Older adults with Type 1 diabetes (T1D) are at significantly higher risk of both muscle weakening and cardiovascular complications, say McMaster University researchers.
Using gripping power as a measure, researchers compared the muscle strength of 63 participants from the Canadian Longitudinal Study on Aging with T1D to a control group of 63 without diabetes, tracking them over a three-year period. The average age of those surveyed was 59 when first assessed.
The research has been published in The Canadian Journal of Diabetes.
The study authors also found that older patients with T1D had abnormally low diastolic blood pressure – when the heart muscle is relaxed between beats – which might be an indicator of early increased cardiovascular disease risk.
The study follows related research showing that T1D patients over 40 had reduced leg-muscle strength. Taken together, the studies suggest patients should be trying to preserve their strength with resistance-based exercises such as resistance bands and weights.
We now have two pieces of evidence showing that patients with T1D have reduced strength and undertaking resistance-based exercises can compensate for this loss."
Thomas Hawke, senior author, professor, Department of Pathology and Molecular Medicine
Hawke explained that some people with T1D avoid exercise, fearing it will lower their blood sugar.
"Unlike aerobic exercise, resistance training is not usually associated with lowering blood sugar in T1D. In fact, it can even increase blood sugar levels a little. More and more studies are proving the benefits of resistance exercise. The benefits are multifaceted," he said.
Hawke said the evidence is now overwhelming clear that diminishing muscle strength is strongly associated with higher mortality.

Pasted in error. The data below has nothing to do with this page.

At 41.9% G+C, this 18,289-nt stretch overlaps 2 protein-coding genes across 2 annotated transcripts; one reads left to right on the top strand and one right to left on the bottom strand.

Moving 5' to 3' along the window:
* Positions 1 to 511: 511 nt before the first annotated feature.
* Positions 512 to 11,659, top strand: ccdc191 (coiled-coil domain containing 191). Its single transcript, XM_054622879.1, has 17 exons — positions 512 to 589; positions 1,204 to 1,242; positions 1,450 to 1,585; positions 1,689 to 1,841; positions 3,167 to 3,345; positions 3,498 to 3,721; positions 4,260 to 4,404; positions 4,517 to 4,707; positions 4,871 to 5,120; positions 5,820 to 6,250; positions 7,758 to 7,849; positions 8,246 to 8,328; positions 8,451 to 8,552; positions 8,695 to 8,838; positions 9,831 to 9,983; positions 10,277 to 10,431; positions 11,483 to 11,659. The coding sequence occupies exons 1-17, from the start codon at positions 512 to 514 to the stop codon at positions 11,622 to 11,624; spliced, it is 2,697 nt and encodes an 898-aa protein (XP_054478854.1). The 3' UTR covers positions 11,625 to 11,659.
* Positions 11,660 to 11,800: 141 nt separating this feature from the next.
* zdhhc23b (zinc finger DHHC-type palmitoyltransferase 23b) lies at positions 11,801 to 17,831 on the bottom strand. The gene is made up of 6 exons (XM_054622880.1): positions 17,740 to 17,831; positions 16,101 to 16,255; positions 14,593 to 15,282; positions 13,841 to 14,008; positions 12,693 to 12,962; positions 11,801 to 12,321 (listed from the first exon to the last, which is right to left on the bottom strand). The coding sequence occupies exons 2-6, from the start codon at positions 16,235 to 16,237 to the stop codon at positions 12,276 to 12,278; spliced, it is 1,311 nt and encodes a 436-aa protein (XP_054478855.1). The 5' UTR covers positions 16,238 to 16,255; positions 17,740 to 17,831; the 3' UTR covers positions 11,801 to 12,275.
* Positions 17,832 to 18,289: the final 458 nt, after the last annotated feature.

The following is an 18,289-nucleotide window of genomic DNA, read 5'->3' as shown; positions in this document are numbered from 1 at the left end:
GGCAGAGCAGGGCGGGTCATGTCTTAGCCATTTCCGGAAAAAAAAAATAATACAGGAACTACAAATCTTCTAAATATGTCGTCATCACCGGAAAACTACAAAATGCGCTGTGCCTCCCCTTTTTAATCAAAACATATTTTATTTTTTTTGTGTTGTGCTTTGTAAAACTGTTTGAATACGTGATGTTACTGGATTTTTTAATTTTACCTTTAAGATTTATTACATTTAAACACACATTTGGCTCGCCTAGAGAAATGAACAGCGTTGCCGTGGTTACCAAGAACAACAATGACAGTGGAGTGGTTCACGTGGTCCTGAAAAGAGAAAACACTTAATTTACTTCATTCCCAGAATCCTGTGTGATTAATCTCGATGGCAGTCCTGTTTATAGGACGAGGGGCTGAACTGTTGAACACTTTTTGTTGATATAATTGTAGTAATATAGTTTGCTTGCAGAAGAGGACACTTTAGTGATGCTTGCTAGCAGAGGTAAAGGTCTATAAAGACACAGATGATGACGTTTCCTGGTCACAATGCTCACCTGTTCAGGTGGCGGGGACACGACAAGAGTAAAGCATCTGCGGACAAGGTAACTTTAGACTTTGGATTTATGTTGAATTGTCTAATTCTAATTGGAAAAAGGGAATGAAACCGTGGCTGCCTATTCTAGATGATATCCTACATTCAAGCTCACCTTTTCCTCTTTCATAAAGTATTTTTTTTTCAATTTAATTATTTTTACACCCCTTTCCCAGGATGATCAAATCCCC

"It is also significantly correlated with your frailty and ability to live independently. Can you carry a grocery bag, pick up that laundry basket, or even get up from your toilet unassisted? We need to identify these issues before a person suffers a serious fall and requires hospitalization or institutionalization."
Maureen MacDonald, a professor in the Department of Kinesiology said that the Canadian Longitudinal Study on Aging is providing important data to help identify areas for future research.
"We have now received a grant to follow-up this research with an exercise training study to determine if we can lessen some of the negative health impacts of T1D we observed in this study."
Co-author Lauren Turner, who has T1D herself, said the research can guide clinical practice and help patients with diabetes make better decisions about their health.
"This study shows the importance of being active and maintaining one's muscle health to ensure longevity, as well as using insulin and monitoring blood sugar levels," said Turner, who completed her undergraduate degree in Kinesiology in Hawke's lab. She is now completing her master's degree at York University.
"As someone with diabetes, I enjoy running and being active, and it is all about finding the balance between what is good for you and what you like."
An estimated 300,000 Canadians live with T1D. The disease typically presents in childhood/adolescence and is one of the most common chronic pediatric diseases, resulting in serious complications and reducing life expectancy by as much as 15 years.
The study was funded by the Canadian Institutes of Health Research.